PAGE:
Past Reviews

Regional Reviews: Boston

The Purists
Huntington Theatre Company
Review by Nancy Grossman | Season Schedule (new)

John Scurti, Analisa Velez, J. Bernard Calloway,
Izzie Steele, and Morocco Omari

Photo by T Charles Erickson
Did you hear the one about the former rapper, a DJ, and a showtunes-loving telesales director who hang out together on a stoop in Queens? Can you imagine a scene that starts out with the original cast recording of "Getting to Know You" from The King and I wafting out of an apartment window, only to be drowned out by the Pete Rock remix of Public Enemy's "Shut Em Down" blasting from a boombox?

Well, the makeup of the unusual trio and the juxtaposition of two divergent genres of music establish the framework for The Purists, the boundary-stretching new play by Dan McCabe now having its world premiere at the Huntington Theatre Company's Calderwood Pavilion at the Boston Center for the Arts. Adding to its aura, Tony and Grammy Award-winner and Emmy-nominated Billy Porter (Kinky Boots, "Pose" on FX) is onboard as director, his third time at the helm at the Huntington (Topdog/Underdog, The Colored Museum).

It is likely that many patrons of the Huntington will identify with Gerry Brinsler (John Scurti), the queer, white musical theater aficionado who staunchly defends the traditional roots of the art while he openly expresses his dislike of rap. Yet, it is difficult to dismiss the passionate arguments of Lamont Born Cipher (Morocco Omari), a hip-hop purist who laments what has become of the art form that brought him his now fading fame. Although neither man can understand the allure of the other's obsession, they share a grudging respect for the depth and breadth of their knowledge and the love they feel. Falling somewhere in between is DJ Mr. Bugz (J. Bernard Calloway), a renowned radio personality who shares Lamont's love of hip-hop, but is open to experiencing new forms by new artists, as well as giving a listen to some of Gerry's show tunes.

While the three men negotiate a cultural divide, enter two young women who represent a generational divide and, arguably, a gender gap. Val Kano (Analisa Velez) is a talented emcee struggling to gain a foothold in the male-dominated, often misogynistic world of rap. When Gerry introduces a member of his sales force to her idol Lamont and the others, Nancy Reinstein (Izzie Steele) takes the opportunity to share some of her original creation about Amelia Earhart (!) and enter into a friendly rap battle with Val. Every battle must be judged, and because neither woman dominates, Gerry is forced to break the tie when Lamont and Bugz split their votes. Their difference of opinion in this instance is only one of many between the two old friends, with the stakes becoming more personal and potentially more damaging to the relationship.

The plot of The Purists is slender, but the conflict is character driven, and McCabe has drawn complex, interesting characters who are brought to life by a cast that is outstanding across the board. Porter has molded them into a cohesive, organic unit, with everyone fully inhabiting their roles and relating naturally with each other. There is a lot of comedy that comes from their human foibles, and some of the laughs are self-deprecating, but they don't laugh at each other. Even when they are struggling to understand or connect with one another, they all come from a place of decency, and I must admit that it is sometimes unexpected, especially in light of our divisive national climate. McCabe doesn't shy away from tough issues like racism, homophobia, and misogyny, but he trusts his characters to tackle them with openness and respect, showing us a pathway to conciliation and resolution.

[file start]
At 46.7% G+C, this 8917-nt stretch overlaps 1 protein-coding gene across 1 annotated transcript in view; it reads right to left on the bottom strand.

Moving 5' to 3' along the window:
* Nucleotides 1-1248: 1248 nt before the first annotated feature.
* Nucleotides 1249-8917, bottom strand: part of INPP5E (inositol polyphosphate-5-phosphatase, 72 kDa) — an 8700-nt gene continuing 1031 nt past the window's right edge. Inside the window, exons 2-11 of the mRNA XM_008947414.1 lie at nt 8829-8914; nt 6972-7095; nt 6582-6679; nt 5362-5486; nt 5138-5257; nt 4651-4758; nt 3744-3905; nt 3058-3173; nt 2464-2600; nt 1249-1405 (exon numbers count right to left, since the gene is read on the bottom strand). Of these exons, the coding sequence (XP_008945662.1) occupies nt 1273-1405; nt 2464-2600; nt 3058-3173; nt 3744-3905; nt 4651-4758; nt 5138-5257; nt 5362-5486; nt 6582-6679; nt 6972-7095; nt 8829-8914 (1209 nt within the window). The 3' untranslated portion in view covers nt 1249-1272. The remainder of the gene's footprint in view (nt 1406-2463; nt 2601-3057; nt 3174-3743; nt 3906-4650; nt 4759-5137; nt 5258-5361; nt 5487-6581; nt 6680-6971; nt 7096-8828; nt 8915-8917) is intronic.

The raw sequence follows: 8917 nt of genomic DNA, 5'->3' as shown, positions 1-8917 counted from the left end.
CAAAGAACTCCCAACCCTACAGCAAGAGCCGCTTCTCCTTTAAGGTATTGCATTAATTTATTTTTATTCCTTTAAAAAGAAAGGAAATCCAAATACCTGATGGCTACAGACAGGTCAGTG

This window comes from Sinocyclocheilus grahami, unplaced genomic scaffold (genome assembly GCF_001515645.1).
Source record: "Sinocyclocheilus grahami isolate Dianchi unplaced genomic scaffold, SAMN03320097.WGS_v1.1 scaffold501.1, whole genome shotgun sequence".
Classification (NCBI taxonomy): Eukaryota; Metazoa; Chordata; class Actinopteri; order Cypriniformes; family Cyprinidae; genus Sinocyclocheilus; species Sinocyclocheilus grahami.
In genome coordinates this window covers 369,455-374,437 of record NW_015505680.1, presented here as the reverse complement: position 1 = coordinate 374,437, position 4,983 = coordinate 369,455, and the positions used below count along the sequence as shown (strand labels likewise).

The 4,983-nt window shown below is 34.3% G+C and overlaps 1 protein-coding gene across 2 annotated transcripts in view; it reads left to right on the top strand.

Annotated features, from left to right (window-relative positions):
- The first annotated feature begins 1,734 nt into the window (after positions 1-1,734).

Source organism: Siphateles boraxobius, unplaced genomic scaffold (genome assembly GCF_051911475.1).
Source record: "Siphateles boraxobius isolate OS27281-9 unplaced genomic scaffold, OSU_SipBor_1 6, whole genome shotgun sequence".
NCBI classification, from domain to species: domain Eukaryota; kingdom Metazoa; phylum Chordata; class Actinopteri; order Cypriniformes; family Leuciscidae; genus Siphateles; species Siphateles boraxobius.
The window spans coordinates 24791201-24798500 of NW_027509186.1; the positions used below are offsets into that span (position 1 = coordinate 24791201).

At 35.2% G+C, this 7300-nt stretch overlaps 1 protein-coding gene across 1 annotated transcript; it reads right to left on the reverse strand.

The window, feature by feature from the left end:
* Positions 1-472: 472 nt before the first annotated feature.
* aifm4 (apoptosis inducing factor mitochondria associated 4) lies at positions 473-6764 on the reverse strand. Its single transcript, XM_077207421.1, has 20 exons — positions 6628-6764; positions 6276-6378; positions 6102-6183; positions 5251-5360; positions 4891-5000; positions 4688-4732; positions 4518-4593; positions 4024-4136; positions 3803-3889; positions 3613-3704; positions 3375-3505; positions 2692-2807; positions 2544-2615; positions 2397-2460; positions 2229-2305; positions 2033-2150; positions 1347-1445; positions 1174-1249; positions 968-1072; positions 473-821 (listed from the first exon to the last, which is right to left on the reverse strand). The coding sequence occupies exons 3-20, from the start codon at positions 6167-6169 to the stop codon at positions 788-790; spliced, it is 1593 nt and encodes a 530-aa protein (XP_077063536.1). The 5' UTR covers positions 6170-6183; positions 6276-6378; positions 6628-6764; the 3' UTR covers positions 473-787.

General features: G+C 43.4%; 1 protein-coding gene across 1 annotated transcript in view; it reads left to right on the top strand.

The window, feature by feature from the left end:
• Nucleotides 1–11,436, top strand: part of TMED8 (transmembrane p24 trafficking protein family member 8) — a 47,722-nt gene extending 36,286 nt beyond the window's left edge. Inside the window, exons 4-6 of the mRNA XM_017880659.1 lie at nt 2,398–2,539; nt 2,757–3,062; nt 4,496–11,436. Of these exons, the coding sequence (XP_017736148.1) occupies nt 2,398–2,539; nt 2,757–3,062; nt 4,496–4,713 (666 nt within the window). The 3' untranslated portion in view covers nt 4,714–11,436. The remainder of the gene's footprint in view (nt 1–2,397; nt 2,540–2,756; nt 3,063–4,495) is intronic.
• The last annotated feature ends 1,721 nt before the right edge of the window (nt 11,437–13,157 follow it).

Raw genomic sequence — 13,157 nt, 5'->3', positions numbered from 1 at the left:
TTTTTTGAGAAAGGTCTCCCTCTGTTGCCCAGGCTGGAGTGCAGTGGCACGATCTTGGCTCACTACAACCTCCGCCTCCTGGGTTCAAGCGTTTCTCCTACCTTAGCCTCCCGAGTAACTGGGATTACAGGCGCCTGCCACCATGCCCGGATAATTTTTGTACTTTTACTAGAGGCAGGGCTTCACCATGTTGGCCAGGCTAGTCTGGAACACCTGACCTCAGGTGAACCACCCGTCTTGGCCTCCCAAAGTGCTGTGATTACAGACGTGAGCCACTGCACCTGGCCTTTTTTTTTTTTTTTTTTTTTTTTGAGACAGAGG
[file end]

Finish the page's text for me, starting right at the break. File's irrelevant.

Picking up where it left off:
Clint Ramos' scenic design is a highlight of the production, providing a realistic stoop and the apartment building rising above it. Gerry's cluttered apartment is revealed by cutting away the front wall, and partial scaffolding (where Lamont does pull-ups) off to one side of the set imparts a sense of a neighborhood in transition. Lighting designer Driscoll Otto and sound designer Leon Rothenberg add dramatic effects, coordinating with original music by Michael Sandlofer, and Kara Harmon's costume designs employ colors, styles, and fabrics that give further definition to the characters.

These days we hear a lot about how divided we are, yet many proclaim that there is more that unites us than divides us. Still, it is a difficult challenge to figure out how to come together, how to connect with those with whom we have differences. In that regard, The Purists is most definitely a play for our times. If these disparate souls can make peace and find their way to friendship, across racial, cultural, and gender lines, there's hope for the rest of us.

The Purists has been extended through October 6, 2019, at Huntington Theatre Company, Calderwood Pavilion at the Boston Center for the Arts, 527 Tremont Street, Boston MA. For tickets and information, call the box office 617-266-0800 or visit

Written by Dan McCabe, Directed by Billy Porter; Scenic Design, Clint Ramos; Costume Design, Kara Harmon; Lighting Design, Driscoll Otto; Sound Design, Leon Rothenberg; Original Music, Michael Sandlofer; Production Stage Manager, Kevin Schlagle; Stage Manager, Sam Layco

Cast (in order of appearance): Morocco Omari, J. Bernard Calloway, John Scurti, Analisa Velez, Izzie Steele